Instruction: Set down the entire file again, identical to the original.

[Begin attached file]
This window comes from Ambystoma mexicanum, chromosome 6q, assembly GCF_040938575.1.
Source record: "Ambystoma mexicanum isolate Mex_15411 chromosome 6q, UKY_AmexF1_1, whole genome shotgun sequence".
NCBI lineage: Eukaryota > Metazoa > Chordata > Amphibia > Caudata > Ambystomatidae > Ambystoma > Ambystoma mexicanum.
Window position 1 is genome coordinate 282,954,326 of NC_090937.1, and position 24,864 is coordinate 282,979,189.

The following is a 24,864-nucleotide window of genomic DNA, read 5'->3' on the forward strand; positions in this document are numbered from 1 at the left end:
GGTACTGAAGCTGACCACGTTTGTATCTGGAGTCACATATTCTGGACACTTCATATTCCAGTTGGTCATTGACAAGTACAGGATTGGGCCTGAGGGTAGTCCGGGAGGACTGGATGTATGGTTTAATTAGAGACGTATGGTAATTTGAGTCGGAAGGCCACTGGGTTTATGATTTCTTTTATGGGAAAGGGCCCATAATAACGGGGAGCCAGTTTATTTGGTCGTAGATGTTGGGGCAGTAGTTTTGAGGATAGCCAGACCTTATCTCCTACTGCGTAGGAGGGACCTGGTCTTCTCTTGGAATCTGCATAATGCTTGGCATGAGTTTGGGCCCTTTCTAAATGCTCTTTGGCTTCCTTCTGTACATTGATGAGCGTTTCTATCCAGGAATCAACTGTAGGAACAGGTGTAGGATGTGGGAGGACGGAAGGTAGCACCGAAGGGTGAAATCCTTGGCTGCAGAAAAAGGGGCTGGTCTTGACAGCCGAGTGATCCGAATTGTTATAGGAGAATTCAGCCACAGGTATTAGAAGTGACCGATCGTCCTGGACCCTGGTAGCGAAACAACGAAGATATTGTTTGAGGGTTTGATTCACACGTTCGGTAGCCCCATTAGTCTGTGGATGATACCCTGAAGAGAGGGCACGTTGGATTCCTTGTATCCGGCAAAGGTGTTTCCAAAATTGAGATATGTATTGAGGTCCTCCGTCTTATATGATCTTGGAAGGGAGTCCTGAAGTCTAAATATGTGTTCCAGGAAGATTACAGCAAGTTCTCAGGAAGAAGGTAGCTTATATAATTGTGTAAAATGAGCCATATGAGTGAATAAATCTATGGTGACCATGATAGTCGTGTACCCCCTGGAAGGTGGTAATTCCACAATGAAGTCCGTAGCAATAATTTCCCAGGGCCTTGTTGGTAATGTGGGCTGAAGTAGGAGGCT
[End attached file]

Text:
This window comes from Ambystoma mexicanum, chromosome 6q, assembly GCF_040938575.1.
Source record: "Ambystoma mexicanum isolate Mex_15411 chromosome 6q, UKY_AmexF1_1, whole genome shotgun sequence".
NCBI lineage: Eukaryota > Metazoa > Chordata > Amphibia > Caudata > Ambystomatidae > Ambystoma > Ambystoma mexicanum.
Window position 1 is genome coordinate 282,954,326 of NC_090937.1, and position 24,864 is coordinate 282,979,189.

The following is a 24,864-nucleotide window of genomic DNA, read 5'->3' on the forward strand; positions in this document are numbered from 1 at the left end:
GGTACTGAAGCTGACCACGTTTGTATCTGGAGTCACATATTCTGGACACTTCATATTCCAGTTGGTCATTGACAAGTACAGGATTGGGCCTGAGGGTAGTCCGGGAGGACTGGATGTATGGTTTAATTAGAGACGTATGGTAATTTGAGTCGGAAGGCCACTGGGTTTATGATTTCTTTTATGGGAAAGGGCCCATAATAACGGGGAGCCAGTTTATTTGGTCGTAGATGTTGGGGCAGTAGTTTTGAGGATAGCCAGACCTTATCTCCTACTGCGTAGGAGGGACCTGGTCTTCTCTTGGAATCTGCATAATGCTTGGCATGAGTTTGGGCCCTTTCTAAATGCTCTTTGGCTTCCTTCTGTACATTGATGAGCGTTTCTATCCAGGAATCAACTGTAGGAACAGGTGTAGGATGTGGGAGGACGGAAGGTAGCACCGAAGGGTGAAATCCTTGGCTGCAGAAAAAGGGGCTGGTCTTGACAGCCGAGTGATCCGAATTGTTATAGGAGAATTCAGCCACAGGTATTAGAAGTGACCGATCGTCCTGGACCCTGGTAGCGAAACAACGAAGATATTGTTTGAGGGTTTGATTCACACGTTCGGTAGCCCCATTAGTCTGTGGATGATACCCTGAAGAGAGGGCACGTTGGATTCCTTGTATCCGGCAAAGGTGTTTCCAAAATTGAGATATGTATTGAGGTCCTCCGTCTTATATGATCTTGGAAGGGAGTCCTGAAGTCTAAATATGTGTTCCAGGAAGATTACAGCAAGTTCTCAGGAAGAAGGTAGCTTATATAATTGTGTAAAATGAGCCATATGAGTGAATAAATCTATGGTGACCATGATAGTCGTGTACCCCCTGGAAGGTGGTAATTCCACAATGAAGTCCGTAGCAATAATTTCCCAGGGCCTTGTTGGTAATGTGGGCTGAAGTAGGAGGCT